Honda plans nuclear mission for robot

Aug 12, 2011
Japan's Honda is hoping to retool its humanoid robot ASIMO, pictured in April 2011, for a nuclear mission so it can join emergency work inside the crippled Fukushima Daiichi plant, a press report said Friday.

Japan's Honda is hoping to retool its humanoid robot ASIMO for a nuclear mission so it can join emergency work inside the crippled Fukushima Daiichi plant, a press report said Friday.

The company aims to upgrade the robot's upper body functions so that it can move its arms as smoothly as a human being, with motorised shoulders, elbows and wrists, the Asahi Shimbun newspaper reported.

The current ASIMO, introduced in 2000 and resembling a small astronaut, stands 130 centimetres (4 feet 3 inches) tall. The bipedal bot can walk or run, carry trays, push carts and shake hands with people.

But to work in the debris-strewn , ASIMO would likely be modified and fitted with tyres or caterpillar tracks, the report said.

No official at Honda's head office was immediately available for comment.

The plant has been leaking radiation from its since its were knocked out by the March 11 earthquake and tsunami. At some hotspots radiation is high enough to be lethal to humans.

Robots have already been used inside the plant to take video footage, including the US-made PackBot and Japanese-made Quince crawler robots.

Explore further: A robot dives into search for Malaysian Airlines flight

More information: Update: Corporate Affairs & Communications, American Honda Motor Co., Inc. commented:

"Regarding your recent story about ASIMO, please note that this report is speculation. Although Honda hopes that ASIMO will someday be a helper to people, at this point the robot is solely a research and design project."

add to favorites email to friend print save as pdf

Related Stories

Japan mulls new robot help with nuclear disaster

May 03, 2011

Japan may be at the forefront of robotics and its children raised on cartoons of robot heroes and villains, but the country has so far had to rely on US-made machines for help tackling its nuclear crisis.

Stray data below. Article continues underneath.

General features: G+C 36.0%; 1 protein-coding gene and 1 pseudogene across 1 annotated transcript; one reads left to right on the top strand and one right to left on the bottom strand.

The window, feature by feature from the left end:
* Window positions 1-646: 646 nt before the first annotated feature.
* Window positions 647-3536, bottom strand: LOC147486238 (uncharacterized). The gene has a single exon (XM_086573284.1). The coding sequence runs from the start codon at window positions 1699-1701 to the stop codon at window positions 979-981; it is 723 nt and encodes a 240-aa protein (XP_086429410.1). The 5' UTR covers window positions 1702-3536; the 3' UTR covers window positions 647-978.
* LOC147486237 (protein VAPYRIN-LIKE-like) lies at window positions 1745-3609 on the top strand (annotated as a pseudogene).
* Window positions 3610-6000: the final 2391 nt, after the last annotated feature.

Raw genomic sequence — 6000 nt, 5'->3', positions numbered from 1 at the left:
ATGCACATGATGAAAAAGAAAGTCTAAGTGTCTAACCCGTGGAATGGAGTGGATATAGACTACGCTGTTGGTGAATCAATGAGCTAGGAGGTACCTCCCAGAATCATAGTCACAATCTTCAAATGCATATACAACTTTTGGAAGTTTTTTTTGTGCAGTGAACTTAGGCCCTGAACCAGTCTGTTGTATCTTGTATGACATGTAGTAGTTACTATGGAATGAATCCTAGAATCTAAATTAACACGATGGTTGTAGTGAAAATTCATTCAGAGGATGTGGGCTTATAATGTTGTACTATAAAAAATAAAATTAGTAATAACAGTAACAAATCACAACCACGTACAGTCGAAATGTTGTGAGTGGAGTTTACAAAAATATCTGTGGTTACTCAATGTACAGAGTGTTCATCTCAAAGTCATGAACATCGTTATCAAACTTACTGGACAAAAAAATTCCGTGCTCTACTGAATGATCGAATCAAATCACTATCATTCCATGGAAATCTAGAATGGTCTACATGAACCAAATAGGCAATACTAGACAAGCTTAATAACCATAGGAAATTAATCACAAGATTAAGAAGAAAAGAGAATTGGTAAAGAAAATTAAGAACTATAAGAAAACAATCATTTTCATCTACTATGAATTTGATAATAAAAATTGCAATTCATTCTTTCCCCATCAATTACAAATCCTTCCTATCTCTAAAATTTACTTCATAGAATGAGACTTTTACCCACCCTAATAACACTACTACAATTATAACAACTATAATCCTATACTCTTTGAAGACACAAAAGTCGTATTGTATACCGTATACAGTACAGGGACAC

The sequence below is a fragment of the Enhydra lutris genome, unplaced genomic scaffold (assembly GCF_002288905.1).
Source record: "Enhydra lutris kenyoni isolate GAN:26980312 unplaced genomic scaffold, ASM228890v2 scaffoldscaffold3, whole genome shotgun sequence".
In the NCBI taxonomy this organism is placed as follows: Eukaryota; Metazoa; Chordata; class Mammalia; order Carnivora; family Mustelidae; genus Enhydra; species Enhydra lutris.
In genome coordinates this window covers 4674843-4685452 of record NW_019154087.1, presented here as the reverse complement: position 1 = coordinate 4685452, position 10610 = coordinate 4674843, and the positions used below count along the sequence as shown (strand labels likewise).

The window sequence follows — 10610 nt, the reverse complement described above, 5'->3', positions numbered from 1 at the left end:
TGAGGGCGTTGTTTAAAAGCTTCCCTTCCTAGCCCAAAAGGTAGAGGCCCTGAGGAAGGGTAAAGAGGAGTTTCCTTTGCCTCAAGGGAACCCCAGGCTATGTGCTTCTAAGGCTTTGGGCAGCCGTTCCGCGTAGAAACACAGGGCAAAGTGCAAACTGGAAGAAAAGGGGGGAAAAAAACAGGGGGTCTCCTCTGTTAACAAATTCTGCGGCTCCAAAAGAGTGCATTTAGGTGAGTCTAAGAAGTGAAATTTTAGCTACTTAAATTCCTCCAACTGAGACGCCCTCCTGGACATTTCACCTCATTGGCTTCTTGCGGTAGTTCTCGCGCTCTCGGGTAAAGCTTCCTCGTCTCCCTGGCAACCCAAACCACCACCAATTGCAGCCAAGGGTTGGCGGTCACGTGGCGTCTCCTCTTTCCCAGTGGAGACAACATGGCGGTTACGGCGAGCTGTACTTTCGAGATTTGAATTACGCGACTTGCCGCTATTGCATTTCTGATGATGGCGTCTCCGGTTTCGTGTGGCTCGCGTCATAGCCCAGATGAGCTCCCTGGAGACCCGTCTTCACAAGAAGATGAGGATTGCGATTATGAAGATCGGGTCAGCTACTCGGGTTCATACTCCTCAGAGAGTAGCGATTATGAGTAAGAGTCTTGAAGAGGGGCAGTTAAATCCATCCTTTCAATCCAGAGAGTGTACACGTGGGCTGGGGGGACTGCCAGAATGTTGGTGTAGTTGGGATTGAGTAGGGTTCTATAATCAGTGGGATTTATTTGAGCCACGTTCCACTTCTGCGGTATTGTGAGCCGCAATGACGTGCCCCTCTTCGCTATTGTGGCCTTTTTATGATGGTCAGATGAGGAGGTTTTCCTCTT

Japan says plant clean-up will take decades

Jul 09, 2011

Japan's prime minister said on Saturday the decommissioning of the crippled Fukushima nuclear plant would take decades, in the first government announcement of a long-term timeframe for the clean-up.

Mickey Welcomes ASIMO To Disneyland's 50th Anniversary

Jun 06, 2005

Mickey Mouse welcomed ASIMO to a new home in the Honda ASIMO Theater, inside Disneyland park. Guests visiting the popular Innoventions attraction at the park can now see ASIMO (Advanced Step in Innovative ...

Areva to set up treatment system at Japan plant

Apr 19, 2011

French nuclear group Areva said Tuesday it will set up a system to treat radioactive water from a quake-hit Japanese power plant to allow power supplies and cooling systems to be repaired.

Robots to gauge radiation in Japan's quake-hit plant

Apr 18, 2011

The operator of Japan's stricken nuclear plant said Sunday it will send two remote-controlled robots into a reactor building damaged by a hydrogen explosion to gauge radiation and temperature levels.

Recommended for you

A robot dives into search for Malaysian Airlines flight

Apr 18, 2014

In the hunt for signs of Malaysian Airlines flight MH370—which disappeared on March 8 after deviating for unknown reasons from its scheduled flight path—all eyes today turn to a company that got its start ...

Simplicity is key to co-operative robots

Apr 16, 2014

A way of making hundreds—or even thousands—of tiny robots cluster to carry out tasks without using any memory or processing power has been developed by engineers at the University of Sheffield, UK.

Students turn $250 wheelchair into geo-positioning robot

Apr 16, 2014

Talk about your Craigslist finds! A team of student employees at The University of Alabama in Huntsville's Systems Management and Production Center (SMAP) combined inspiration with innovation to make a $250 ...

Using robots to study evolution

Apr 14, 2014

A new paper by OIST's Neural Computation Unit has demonstrated the usefulness of robots in studying evolution. Published in PLOS ONE, Stefan Elfwing, a researcher in Professor Kenji Doya's Unit, has succes ...

User comments : 1

Adjust slider to filter visible comments by rank

Display comments: newest first

Bob_Kob
not rated yet Aug 13, 2011
Ha, What did I say when this first happened. Japan has robots galore and yet when the disaster happened they had not one that could help them. I suggested that they should just hook up asimo with some gear and throw him in - looks like they listened!

More news stories

Growing app industry has developers racing to keep up

Smartphone application developers say they are challenged by the glut of apps as well as the need to update their software to keep up with evolving phone technology, making creative pricing strategies essential to finding ...

Making graphene in your kitchen

Graphene has been touted as a wonder material—the world's thinnest substance, but super-strong. Now scientists say it is so easy to make you could produce some in your kitchen.